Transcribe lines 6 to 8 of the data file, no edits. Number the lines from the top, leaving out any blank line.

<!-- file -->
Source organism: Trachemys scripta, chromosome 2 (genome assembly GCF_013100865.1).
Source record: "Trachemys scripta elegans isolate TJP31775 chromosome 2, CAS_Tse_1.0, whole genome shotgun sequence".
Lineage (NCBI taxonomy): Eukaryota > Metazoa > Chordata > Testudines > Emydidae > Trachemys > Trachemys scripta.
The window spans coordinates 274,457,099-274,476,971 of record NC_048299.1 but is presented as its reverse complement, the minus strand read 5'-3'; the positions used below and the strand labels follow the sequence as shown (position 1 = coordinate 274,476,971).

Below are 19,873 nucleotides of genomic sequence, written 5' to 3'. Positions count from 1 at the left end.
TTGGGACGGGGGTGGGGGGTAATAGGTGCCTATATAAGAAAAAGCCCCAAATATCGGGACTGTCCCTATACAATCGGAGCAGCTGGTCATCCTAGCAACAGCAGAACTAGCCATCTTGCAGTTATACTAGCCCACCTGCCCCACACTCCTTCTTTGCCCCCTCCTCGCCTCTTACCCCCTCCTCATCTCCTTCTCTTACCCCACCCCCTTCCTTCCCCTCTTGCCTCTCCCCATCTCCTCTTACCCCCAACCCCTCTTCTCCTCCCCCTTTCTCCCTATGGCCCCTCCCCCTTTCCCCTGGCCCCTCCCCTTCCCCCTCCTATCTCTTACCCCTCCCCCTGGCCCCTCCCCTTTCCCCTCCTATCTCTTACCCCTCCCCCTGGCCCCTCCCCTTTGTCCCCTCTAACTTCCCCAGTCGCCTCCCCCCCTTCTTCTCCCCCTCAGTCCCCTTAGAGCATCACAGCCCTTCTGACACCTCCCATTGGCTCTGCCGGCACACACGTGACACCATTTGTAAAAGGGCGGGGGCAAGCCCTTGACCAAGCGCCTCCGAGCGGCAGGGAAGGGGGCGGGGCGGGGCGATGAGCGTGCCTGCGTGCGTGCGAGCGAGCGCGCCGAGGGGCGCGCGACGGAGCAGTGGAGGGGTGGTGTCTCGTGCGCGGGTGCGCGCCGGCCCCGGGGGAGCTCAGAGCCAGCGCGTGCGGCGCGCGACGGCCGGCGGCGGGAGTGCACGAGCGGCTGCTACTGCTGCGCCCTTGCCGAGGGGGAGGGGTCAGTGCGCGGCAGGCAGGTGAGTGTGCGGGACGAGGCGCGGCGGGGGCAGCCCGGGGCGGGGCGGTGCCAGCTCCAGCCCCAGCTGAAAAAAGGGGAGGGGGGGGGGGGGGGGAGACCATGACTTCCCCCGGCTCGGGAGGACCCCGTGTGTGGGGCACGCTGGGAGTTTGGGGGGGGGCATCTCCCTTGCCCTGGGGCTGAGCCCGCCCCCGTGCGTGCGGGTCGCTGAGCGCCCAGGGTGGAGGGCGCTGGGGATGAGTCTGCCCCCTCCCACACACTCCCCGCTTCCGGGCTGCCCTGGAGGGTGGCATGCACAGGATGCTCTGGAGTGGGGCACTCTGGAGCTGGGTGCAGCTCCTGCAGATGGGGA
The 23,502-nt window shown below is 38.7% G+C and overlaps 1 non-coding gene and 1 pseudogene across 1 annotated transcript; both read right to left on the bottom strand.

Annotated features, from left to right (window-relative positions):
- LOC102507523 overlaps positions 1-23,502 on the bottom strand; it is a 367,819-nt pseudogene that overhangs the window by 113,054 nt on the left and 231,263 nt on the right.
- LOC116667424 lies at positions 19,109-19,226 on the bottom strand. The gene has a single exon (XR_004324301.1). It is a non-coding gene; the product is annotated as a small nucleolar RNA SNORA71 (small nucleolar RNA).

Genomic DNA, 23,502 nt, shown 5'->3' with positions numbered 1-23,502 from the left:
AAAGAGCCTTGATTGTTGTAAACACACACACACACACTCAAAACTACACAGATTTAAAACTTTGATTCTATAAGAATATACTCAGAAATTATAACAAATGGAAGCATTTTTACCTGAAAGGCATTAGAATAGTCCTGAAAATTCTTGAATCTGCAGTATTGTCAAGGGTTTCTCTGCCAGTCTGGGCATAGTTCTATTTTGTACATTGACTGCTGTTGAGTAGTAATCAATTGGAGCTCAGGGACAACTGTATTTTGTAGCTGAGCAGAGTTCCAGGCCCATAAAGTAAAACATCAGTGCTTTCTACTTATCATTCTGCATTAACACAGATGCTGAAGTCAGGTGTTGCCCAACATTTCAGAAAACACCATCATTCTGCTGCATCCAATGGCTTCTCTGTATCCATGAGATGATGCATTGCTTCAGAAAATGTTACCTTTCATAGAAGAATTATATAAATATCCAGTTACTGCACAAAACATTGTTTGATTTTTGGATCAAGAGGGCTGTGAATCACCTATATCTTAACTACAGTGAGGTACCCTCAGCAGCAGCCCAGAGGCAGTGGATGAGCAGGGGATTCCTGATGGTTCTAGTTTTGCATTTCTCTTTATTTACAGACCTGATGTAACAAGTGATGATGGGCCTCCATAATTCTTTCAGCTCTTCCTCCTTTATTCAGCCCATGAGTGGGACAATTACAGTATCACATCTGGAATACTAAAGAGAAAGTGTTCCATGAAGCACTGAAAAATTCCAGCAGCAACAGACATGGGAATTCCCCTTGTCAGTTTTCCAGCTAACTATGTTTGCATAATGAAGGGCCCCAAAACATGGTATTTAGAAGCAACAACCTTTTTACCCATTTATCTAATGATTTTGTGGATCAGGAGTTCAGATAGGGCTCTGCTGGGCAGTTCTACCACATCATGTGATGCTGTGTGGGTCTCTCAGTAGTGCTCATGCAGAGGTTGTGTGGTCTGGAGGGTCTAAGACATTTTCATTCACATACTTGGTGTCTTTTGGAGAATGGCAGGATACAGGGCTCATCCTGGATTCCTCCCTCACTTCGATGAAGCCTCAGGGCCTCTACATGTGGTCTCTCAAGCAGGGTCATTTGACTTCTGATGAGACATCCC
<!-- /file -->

TTGGGACGGGGGTGGGGGGTAATAGGTGCCTATATAAGAAAAAGCCCCAAATATCGGGACTGTCCCTATACAATCGGAGCAGCTGGTCATCCTAGCAACAGCAGAACTAGCCATCTTGCAGTTATACTAGCCCACCTGCCCCACACTCCTTCTTTGCCCCCTCCTCGCCTCTTACCCCCTCCTCATCTCCTTCTCTTACCCCACCCCCTTCCTTCCCCTCTTGCCTCTCCCCATCTCCTCTTACCCCCAACCCCTCTTCTCCTCCCCCTTTCTCCCTATGGCCCCTCCCCCTTTCCCCTGGCCCCTCCCCTTCCCCCTCCTATCTCTTACCCCTCCCCCTGGCCCCTCCCCTTTCCCCTCCTATCTCTTACCCCTCCCCCTGGCCCCTCCCCTTTGTCCCCTCTAACTTCCCCAGTCGCCTCCCCCCCTTCTTCTCCCCCTCAGTCCCCTTAGAGCATCACAGCCCTTCTGACACCTCCCATTGGCTCTGCCGGCACACACGTGACACCATTTGTAAAAGGGCGGGGGCAAGCCCTTGACCAAGCGCCTCCGAGCGGCAGGGAAGGGGGCGGGGCGGGGCGATGAGCGTGCCTGCGTGCGTGCGAGCGAGCGCGCCGAGGGGCGCGCGACGGAGCAGTGGAGGGGTGGTGTCTCGTGCGCGGGTGCGCGCCGGCCCCGGGGGAGCTCAGAGCCAGCGCGTGCGGCGCGCGACGGCCGGCGGCGGGAGTGCACGAGCGGCTGCTACTGCTGCGCCCTTGCCGAGGGGGAGGGGTCAGTGCGCGGCAGGCAGGTGAGTGTGCGGGACGAGGCGCGGCGGGGGCAGCCCGGGGCGGGGCGGTGCCAGCTCCAGCCCCAGCTGAAAAAAGGGGAGGGGGGGGGGGGGGGGAGACCATGACTTCCCCCGGCTCGGGAGGACCCCGTGTGTGGGGCACGCTGGGAGTTTGGGGGGGGGCATCTCCCTTGCCCTGGGGCTGAGCCCGCCCCCGTGCGTGCGGGTCGCTGAGCGCCCAGGGTGGAGGGCGCTGGGGATGAGTCTGCCCCCTCCCACACACTCCCCGCTTCCGGGCTGCCCTGGAGGGTGGCATGCACAGGATGCTCTGGAGTGGGGCACTCTGGAGCTGGGTGCAGCTCCTGCAGATGGGGA
The 23,502-nt window shown below is 38.7% G+C and overlaps 1 non-coding gene and 1 pseudogene across 1 annotated transcript; both read right to left on the bottom strand.

Annotated features, from left to right (window-relative positions):